If you thought Leonardo DiCaprio’s con-artist character in the movie, Catch Me If You Can, was far-fetched – think again. Here, we take a look at five individuals who successfully masqueraded as qualified doctors.

1. William Hamman

William Hamman was a pilot for the United Airlines – but passed himself off as an accomplished cardiologist with 15 years of experience and would also attend and give speeches at medical conventions, coaching doctors on issues such as patient safety. 

His fraudulent stunt came to a halt when he applied for a grant. The committee probed his credentials and revealed that he never was a doctor – only a dropout from medical school. Fortunately, there is no evidence that he put any patients directly at risk.

He was grounded by United Airlines but interestingly, the American Medical Association still allowed him to conduct seminars - but as a “Captain” and not a “Doctor”.

2. Gerald Barnbaum

Having had his licence as a pharmacist revoked due to medical fraud, Gerald Barnbaum assumed the name of a practicing orthopaedic surgeon, Gerald Barnes, and got a job as a physician at the Pacific Southwest Medical Group in California.

His deceptive act went unnoticed for over a year until the death of a 29-year-old patient, John Alfred Mckenzie, who consulted Barnbaum but died from complications related to diabetes.

Barnbaum was imprisoned for 18 months on the charge of involuntary manslaughter, and was arrested twice more after his release for identity theft and practising without a proper medical licence.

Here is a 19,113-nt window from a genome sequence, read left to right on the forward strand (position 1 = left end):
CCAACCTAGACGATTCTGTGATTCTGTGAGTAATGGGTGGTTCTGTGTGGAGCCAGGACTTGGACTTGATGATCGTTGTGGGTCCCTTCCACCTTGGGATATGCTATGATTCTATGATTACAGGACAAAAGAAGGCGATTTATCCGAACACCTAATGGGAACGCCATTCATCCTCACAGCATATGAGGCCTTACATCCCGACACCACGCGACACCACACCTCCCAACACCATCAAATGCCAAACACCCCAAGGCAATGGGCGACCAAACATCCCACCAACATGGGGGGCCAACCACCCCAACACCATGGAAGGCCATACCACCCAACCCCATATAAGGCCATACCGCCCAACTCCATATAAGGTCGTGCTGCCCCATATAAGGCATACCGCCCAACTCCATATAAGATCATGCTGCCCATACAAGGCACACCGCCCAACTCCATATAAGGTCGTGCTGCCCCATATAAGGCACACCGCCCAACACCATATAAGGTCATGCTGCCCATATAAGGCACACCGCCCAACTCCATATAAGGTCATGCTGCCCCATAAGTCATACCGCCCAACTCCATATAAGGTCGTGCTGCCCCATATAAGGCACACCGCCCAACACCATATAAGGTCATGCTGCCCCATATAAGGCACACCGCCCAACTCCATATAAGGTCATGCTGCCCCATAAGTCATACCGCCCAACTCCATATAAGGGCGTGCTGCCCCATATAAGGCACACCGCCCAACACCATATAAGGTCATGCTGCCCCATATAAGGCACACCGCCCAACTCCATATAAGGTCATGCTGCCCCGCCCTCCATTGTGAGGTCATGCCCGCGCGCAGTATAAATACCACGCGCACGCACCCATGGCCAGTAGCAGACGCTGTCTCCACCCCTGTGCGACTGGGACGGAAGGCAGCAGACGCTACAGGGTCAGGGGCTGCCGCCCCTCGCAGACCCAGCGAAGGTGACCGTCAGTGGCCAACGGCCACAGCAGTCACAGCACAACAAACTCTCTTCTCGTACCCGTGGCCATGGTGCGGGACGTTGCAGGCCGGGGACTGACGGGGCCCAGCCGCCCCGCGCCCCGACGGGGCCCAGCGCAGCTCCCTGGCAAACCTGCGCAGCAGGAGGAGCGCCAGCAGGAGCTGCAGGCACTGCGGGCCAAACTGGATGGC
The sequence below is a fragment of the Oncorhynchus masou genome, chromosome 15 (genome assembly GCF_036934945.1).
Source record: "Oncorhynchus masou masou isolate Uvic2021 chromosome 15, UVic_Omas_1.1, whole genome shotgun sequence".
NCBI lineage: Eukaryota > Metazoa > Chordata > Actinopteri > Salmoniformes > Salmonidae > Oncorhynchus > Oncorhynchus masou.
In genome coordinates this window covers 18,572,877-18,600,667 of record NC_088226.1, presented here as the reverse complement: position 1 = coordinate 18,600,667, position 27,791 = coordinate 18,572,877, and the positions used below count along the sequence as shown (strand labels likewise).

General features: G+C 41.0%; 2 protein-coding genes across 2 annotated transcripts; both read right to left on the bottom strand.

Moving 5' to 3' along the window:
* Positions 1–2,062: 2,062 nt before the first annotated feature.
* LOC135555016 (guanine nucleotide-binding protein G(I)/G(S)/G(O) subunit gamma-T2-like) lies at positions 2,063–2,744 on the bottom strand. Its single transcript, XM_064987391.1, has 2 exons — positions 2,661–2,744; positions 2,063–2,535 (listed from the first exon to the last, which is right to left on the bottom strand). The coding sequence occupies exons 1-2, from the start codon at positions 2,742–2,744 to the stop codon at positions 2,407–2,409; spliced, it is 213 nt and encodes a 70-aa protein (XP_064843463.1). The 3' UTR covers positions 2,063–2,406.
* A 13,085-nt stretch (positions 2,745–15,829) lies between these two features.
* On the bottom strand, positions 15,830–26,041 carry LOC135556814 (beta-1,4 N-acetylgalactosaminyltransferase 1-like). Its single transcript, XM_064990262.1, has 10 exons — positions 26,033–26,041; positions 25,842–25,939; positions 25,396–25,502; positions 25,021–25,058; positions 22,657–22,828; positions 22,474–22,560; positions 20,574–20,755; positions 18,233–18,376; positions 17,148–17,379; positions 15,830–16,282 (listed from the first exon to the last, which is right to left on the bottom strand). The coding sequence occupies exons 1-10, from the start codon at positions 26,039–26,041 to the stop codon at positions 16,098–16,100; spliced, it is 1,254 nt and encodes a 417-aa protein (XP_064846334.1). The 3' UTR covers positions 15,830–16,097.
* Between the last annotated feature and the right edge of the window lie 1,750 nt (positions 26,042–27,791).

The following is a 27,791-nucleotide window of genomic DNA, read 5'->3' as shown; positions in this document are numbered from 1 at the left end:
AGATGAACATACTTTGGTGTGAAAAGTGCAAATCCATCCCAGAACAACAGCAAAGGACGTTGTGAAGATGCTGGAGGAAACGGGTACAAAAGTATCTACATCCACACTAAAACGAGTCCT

After his release, he continued his masquerade, but was arrested and sentenced to 10 years for mail fraud. His sentence will end in 2018.

3. Mo Man-yip

In 2015, the 24-year-old financial investment agent put on a white coat and asked to treat patients at the United Christian Hospital in Hong Kong.

Noticing that he looked unfamiliar, the ward manager refused his request but an hour later, Mo had already started performing a medical check for a patient. Hospital security was alerted, but the determined imposter returned to the hospital two days later.

This time, the police were informed and he was promptly arrested.

"Under caution, the defendant admitted the offence and claimed he was studying a medical course in Australia, but he failed the course,” said Magistrate Ronald Cheung.

“He admired the doctors' work very much and thus impersonated a doctor."

4. Balaji Varatharaju

For nine months, the 29-year-old dropout from Adelaide University used a forged degree to treat nearly 400 patients at the Alice Springs Hospital where he masqueraded as a junior doctor.

After senior doctors raised concerns over his inadequate clinical knowledge and lack of clinical skills, the medical board investigated and revealed that he had, in truth, been expelled from medical school after he was caught committing dishonest acts of forgery.

According to Justice Blokland, the Singaporean man came from a high-achieving family, but was overwhelmed and suffered from depression and bipolar disorder.

"You were motivated in your fraudulent activity to help people in the community rather than hurt anyone,” said Justice Blokland.

"That altruism needs to be moderated."

He was sentenced to two years of prison for his fraudulent act.

5.  Ernest Addo

Ernest Addo worked as a physician at Agape Senior Primary Care and within a span of six months, had seen more than 500 patients at nursing homes in Georgia and South Carolina.

One day, in August 2012, Addo received a phone call from the wife of a friend regarding a credit card bill, and was forced to admit that he had used her husband’s identity to practice as a physician.

Throughout his six months of “clinical practice”, there had been no complaints. Addo was able to practice medicine without suspicion as he had attended a medical school in Belize, though authorities could not confirm if he was certified by the medical board.

He pleaded guilty to identity theft for committing healthcare fraud, and was sentenced to two years in prison. MIMS

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